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  1. #1

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    Old Tetenal Paper Developer

    I have been given a large amount of old Agfa RC paper and Tetenal paper Developer. At a guess, the stuff is 6 years old or so. Can I expect the tetenal to be of much use?

    I have run a few prints where the development time seems to be about 5mins (against a recommended of 1.5 to 3 mins at 1:9 dilution). The negatives appear low in contrast and darker that they should be (is that a sign of overdevelopment?).

    I don't seem to form a latent image until about 3minutes, hence the need for the longer times.

    I am exposing the prints (4x6) for around 9-12 seconds from a 35mm negative in a Condenser type enlarger with a 75w lamp.

    Should I be extending the exposure time? Would that allow a shorter (and equal to the recommendation) development time, and hence better contrast?

    Any help is welcome!

    Rgds,

    Kal

  2. #2
    Ian Grant's Avatar
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    You've got too many variables there to pinpoint the problems.

    The paper may be very sloww, the developer collapsed, anf we don't know what your negatives are like, or how far you are stopping down the lens.

    Expose some paper to light for a minute or so. Then develop for 2 minutes, if you don't gtet a good black try a different but new developer, if that works the Tetenal dev is useless. If that doesn't work the paper has aged severely and is very slow.

    Ian

  3. #3

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    Thanks Ian. I am stopped down to f11. Will do that test tonight. K

  4. #4

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    Quote Originally Posted by Shangheye View Post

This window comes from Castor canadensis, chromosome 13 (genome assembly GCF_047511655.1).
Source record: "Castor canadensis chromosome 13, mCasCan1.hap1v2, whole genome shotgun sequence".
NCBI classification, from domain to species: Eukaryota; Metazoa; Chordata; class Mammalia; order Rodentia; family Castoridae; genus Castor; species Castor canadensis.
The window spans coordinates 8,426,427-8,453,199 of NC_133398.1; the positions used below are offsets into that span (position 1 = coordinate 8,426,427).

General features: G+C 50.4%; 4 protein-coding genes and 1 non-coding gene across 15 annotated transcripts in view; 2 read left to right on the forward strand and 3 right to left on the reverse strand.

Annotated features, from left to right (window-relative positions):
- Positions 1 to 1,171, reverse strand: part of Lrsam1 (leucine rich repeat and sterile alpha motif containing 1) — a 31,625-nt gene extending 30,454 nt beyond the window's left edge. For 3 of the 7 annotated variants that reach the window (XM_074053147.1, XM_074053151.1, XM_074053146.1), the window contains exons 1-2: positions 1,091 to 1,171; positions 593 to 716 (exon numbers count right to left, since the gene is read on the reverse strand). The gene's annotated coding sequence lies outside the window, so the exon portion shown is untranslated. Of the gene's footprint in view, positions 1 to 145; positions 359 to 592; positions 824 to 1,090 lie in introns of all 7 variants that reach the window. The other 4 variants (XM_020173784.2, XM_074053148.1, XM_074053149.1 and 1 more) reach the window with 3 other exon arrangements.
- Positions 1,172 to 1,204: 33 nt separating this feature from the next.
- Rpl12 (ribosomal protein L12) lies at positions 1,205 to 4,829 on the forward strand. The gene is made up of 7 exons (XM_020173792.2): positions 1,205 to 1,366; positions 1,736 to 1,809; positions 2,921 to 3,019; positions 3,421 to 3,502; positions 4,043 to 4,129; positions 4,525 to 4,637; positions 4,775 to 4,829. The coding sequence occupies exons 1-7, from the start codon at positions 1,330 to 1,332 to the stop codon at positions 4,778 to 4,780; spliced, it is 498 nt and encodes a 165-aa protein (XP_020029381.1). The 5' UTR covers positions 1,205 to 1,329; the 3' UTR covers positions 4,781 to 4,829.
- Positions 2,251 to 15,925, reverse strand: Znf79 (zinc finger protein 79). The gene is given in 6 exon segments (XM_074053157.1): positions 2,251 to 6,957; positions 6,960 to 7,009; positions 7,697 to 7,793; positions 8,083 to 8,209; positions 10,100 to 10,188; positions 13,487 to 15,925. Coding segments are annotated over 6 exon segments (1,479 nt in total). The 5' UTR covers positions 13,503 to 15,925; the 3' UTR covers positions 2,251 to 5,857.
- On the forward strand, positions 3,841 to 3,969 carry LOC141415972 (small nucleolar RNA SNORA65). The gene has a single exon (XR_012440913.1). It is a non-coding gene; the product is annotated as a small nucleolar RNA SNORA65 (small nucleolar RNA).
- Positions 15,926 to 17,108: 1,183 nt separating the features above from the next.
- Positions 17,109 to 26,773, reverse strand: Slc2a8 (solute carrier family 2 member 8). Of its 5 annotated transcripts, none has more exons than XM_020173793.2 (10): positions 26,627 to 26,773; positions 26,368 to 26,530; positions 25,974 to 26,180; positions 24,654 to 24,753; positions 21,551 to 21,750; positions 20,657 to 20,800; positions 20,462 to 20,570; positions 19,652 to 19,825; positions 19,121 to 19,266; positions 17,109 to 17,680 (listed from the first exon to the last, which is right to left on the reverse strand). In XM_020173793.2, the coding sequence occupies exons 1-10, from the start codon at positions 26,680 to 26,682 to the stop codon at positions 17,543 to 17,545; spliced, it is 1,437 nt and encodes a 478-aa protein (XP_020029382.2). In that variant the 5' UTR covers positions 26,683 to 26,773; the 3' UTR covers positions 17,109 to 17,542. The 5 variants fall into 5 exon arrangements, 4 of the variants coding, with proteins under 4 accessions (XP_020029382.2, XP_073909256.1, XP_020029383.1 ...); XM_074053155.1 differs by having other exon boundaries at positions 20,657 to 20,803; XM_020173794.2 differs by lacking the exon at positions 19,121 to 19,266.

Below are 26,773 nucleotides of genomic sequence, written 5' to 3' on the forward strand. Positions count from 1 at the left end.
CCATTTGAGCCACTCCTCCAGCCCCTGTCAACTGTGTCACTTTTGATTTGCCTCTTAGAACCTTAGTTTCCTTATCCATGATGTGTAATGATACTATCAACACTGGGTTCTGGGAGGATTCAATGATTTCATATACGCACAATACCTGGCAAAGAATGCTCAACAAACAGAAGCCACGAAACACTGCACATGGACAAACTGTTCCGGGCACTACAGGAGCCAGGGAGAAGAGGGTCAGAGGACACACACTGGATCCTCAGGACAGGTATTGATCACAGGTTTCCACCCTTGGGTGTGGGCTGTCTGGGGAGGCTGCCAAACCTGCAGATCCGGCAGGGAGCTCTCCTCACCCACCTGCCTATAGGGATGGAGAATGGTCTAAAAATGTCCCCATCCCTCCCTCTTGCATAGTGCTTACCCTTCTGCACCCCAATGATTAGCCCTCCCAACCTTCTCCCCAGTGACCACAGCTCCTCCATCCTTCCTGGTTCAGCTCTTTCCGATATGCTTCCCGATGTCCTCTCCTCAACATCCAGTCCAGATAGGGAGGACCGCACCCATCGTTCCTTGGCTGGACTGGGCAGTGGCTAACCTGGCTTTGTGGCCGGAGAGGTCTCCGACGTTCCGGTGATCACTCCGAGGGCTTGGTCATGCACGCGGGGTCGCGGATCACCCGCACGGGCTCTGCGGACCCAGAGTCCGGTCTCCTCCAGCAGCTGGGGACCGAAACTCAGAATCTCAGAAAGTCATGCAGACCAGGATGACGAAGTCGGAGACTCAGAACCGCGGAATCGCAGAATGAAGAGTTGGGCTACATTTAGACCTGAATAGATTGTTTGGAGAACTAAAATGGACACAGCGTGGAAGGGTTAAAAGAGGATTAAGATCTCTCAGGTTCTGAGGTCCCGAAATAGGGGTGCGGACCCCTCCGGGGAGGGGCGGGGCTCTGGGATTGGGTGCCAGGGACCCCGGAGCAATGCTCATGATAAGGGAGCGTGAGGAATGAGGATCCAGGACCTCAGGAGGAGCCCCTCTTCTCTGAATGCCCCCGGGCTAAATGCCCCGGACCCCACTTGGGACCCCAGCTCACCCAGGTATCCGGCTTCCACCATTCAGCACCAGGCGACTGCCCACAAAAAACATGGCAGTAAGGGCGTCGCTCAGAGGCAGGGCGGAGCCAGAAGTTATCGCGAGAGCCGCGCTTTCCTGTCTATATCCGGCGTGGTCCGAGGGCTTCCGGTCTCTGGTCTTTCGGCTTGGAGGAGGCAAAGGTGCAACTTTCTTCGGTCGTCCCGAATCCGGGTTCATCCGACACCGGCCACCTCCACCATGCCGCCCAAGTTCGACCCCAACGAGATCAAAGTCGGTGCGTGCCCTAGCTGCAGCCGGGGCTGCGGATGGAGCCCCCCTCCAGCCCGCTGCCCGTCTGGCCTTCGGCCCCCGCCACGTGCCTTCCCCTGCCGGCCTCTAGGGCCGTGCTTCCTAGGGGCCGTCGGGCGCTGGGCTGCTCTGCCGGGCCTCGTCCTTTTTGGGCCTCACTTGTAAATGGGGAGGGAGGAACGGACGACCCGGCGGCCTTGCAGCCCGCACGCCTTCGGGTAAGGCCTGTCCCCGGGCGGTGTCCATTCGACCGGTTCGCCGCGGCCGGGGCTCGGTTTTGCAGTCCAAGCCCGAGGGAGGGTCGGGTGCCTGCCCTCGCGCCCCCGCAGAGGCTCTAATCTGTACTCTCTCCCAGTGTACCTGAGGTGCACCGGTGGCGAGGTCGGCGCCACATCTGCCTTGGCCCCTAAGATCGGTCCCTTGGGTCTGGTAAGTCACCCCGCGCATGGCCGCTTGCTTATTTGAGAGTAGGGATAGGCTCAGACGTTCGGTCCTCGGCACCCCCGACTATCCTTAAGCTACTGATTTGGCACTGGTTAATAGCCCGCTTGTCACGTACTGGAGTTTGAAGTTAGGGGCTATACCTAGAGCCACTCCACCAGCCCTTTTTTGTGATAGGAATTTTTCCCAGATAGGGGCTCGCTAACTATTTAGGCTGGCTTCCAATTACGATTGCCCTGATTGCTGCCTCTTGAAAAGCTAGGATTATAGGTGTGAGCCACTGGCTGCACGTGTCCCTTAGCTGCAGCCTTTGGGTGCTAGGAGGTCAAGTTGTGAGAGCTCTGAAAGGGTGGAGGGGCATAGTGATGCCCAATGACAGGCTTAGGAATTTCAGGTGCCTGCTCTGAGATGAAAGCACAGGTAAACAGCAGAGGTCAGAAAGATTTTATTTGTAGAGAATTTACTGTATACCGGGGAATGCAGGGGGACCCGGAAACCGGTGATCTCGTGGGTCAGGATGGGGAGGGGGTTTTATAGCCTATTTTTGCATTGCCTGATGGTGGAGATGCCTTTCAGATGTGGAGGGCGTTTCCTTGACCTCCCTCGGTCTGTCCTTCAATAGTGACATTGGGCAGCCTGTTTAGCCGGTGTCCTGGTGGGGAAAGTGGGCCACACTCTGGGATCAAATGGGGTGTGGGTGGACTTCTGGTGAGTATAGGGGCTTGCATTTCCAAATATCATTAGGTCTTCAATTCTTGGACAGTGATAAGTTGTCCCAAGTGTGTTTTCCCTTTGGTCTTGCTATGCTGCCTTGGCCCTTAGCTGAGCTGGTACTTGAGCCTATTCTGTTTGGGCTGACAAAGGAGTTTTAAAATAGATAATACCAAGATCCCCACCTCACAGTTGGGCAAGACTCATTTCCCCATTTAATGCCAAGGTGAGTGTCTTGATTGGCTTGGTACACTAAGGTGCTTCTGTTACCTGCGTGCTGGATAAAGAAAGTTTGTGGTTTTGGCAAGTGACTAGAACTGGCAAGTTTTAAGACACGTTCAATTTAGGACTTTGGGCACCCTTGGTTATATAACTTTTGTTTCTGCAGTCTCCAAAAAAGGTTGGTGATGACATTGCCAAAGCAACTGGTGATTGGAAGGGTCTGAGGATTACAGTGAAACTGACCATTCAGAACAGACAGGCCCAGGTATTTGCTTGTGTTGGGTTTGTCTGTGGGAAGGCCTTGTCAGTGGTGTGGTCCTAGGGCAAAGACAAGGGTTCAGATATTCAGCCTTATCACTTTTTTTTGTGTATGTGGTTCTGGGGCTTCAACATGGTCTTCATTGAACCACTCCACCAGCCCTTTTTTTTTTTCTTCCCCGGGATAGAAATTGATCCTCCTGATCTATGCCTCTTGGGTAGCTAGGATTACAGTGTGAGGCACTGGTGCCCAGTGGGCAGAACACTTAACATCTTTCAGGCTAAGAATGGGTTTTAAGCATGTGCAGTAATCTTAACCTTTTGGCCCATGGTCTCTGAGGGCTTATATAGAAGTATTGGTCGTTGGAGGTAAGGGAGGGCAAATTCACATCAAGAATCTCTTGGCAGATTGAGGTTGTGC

?

    The negatives appear low in contrast and darker that they should be (is that a sign of overdevelopment?).
    I didn't quite follow that sentence....did you mean that the prints are low in contrast?

    With old paper and developer, plus the variables in neg and enlarger exposure as mentioned in the previous reply, it might be difficult to pin down where the problem lies.

    Why not try the paper with a known good neg and your usual fresh developer and printing conditions. If that works, you obviously know the condition of the paper...or you can experiment with different times, etc., if the paper is past its best.

    Then, conversely, try the old developer with some of your usual fresh paper...again you are then experimenting with only one variable.

    (At a guess, I'd think that the developer could be the problem. I'd not trust 6-year old chemicals, but paper of the same age, if well stored, should be reasonably usable?)

  5. #5

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    Yes the prints are low contrast. The negative has a good balance of tones with good contrast. I think that since the developer seems to only take effect after say 3 minutes and the image seems "developed" at 4-5 minutes, it's the dveloper as you say. Rgds, Kal

  6. #6

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    OK. I only got a good black after 4 and a half minutes. I then exposed my original test image for 3 seconds stopped down to f11 for the same image that I exposed originally at 9s, developed for 4.5 minutes and it seems to be OK. Probably not ideal, but it suggests that even with the aged tetanal, I can print OK. Will see what it looks like when it is dried down. Many thanks. Kal



 

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